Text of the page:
Discover more from Football Archaeology
Today's Tidbit... Sweet Southern Tee
One reason football’s rules are complicated is the history of players and coaches exploiting loopholes in the rules in place at the time. Such was the case when Auburn met Georgia in 1916, and Auburn’s Moon Ducote kicked a fourth-quarter field goal to beat the Bulldogs, 3-0.
The rules of the time specified that place kicks were made after the ball had been placed on the ground. Back then, kickers or holders scraped up dirt from the surrounding area to build a mound or tee on which they placed the ball. However, instead of gathering dirt, halfback Moon Ducote removed his flimsy leather helmet and placed it on the ground in the spot in which he would normally build the dirt mound. Calling for the snap, the holder, Auburn’s quarterback Lucy Hairston, set the ball atop the helmet and Ducote kicked the ball fair and true from the 47-yard line to give the Tigers the victory.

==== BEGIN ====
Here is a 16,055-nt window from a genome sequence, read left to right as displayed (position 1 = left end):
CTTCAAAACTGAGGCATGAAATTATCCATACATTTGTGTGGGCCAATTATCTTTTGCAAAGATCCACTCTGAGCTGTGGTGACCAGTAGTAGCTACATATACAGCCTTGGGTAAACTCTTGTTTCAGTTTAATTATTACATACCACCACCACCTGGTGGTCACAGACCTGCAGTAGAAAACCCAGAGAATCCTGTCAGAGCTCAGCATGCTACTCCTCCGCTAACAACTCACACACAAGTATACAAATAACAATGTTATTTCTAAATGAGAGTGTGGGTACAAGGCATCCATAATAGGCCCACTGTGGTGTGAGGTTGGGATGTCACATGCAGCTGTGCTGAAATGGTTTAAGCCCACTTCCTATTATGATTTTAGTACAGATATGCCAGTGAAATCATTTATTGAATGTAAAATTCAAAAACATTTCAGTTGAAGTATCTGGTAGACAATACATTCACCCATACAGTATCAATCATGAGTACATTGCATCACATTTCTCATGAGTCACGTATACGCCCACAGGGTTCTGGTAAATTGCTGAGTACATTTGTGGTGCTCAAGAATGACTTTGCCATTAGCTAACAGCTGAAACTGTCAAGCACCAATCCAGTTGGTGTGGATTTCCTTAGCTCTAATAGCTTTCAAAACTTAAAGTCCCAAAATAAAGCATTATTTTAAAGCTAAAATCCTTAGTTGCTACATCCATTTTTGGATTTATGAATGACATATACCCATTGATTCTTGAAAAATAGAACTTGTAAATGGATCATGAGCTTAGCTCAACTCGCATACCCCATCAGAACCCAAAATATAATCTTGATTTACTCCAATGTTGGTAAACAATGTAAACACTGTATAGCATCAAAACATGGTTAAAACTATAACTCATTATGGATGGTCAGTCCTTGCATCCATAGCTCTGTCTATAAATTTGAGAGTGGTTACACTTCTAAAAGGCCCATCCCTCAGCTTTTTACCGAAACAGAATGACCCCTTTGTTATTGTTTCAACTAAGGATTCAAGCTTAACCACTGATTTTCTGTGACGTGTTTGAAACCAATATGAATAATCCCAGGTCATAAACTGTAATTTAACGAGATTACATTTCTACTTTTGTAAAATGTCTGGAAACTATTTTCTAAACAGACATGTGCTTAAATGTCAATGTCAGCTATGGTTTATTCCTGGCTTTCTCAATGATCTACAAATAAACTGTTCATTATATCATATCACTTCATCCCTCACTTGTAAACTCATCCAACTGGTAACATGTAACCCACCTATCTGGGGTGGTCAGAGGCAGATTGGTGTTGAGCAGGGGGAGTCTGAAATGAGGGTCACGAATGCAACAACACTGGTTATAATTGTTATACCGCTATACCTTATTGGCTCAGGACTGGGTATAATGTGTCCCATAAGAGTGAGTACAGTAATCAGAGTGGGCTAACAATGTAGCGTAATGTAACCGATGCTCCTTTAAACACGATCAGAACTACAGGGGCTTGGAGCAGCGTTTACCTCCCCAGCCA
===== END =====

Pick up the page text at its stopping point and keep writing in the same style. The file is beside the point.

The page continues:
Auburn’s little workaround contributed to the 1917 rules committee updating the rules to state:
A goal from field may be scored only by a place kick or drop kick. …A place kick is made by kicking the ball from its position while it is resting upon the ground. …It is allowable to scrape up the earth, but no artificial tees shall be permitted.
Surely, that would solve the problem, right? Well, those clever college boys found another hole in those rules, so come back tomorrow to learn part two of the story.
Subscribe for free and never miss a story. You can also support this site with a paid subscription that provides additional content or check out my books here.